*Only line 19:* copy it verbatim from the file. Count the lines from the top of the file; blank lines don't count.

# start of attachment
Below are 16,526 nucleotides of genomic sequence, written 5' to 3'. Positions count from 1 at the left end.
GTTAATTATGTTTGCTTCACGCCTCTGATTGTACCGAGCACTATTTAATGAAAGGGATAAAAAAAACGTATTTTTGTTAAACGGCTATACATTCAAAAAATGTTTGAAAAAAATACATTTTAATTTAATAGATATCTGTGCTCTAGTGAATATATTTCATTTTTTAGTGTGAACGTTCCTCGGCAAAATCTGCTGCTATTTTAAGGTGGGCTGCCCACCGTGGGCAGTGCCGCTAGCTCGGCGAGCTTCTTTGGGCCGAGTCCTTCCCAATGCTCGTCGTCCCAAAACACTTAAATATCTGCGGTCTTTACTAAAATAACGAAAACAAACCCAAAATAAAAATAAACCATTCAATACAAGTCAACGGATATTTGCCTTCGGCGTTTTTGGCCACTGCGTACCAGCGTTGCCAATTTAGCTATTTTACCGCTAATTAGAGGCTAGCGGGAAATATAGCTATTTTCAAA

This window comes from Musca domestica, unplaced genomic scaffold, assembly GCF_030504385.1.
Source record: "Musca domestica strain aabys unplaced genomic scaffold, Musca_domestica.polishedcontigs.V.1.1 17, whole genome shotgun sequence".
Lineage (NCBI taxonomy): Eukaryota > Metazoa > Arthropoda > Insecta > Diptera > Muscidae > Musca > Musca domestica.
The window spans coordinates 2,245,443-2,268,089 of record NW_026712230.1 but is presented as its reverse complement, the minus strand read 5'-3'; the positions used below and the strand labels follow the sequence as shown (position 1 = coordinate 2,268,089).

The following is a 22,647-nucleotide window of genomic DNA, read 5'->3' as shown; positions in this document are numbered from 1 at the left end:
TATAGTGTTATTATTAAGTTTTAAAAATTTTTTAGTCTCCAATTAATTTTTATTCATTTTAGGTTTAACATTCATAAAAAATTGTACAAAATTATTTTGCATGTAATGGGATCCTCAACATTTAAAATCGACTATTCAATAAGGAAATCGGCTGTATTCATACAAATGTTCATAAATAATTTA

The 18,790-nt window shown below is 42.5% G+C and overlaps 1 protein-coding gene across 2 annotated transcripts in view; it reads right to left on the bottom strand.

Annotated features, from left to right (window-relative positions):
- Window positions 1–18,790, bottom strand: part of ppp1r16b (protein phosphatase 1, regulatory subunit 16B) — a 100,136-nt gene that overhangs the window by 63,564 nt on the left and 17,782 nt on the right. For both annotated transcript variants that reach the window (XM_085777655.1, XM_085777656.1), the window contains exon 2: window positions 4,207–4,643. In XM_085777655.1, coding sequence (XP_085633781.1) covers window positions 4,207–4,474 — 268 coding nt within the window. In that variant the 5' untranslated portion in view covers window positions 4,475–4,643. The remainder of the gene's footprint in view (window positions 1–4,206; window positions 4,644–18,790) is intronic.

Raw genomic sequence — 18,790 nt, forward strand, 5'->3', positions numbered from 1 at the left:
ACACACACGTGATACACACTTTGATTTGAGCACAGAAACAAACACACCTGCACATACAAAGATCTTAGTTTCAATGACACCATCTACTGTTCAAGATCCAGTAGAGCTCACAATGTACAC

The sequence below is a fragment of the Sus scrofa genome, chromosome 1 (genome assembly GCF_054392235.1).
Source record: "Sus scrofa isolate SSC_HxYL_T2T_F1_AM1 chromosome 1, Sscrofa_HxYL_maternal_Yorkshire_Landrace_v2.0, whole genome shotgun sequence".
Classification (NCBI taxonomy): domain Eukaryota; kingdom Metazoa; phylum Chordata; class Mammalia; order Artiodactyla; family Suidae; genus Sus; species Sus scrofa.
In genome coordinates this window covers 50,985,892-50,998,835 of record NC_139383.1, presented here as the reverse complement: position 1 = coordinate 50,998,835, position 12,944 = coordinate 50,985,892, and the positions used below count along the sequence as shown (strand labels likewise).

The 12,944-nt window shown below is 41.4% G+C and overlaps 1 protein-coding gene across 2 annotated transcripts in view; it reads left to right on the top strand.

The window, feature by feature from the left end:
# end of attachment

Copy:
The window, feature by feature from the left end: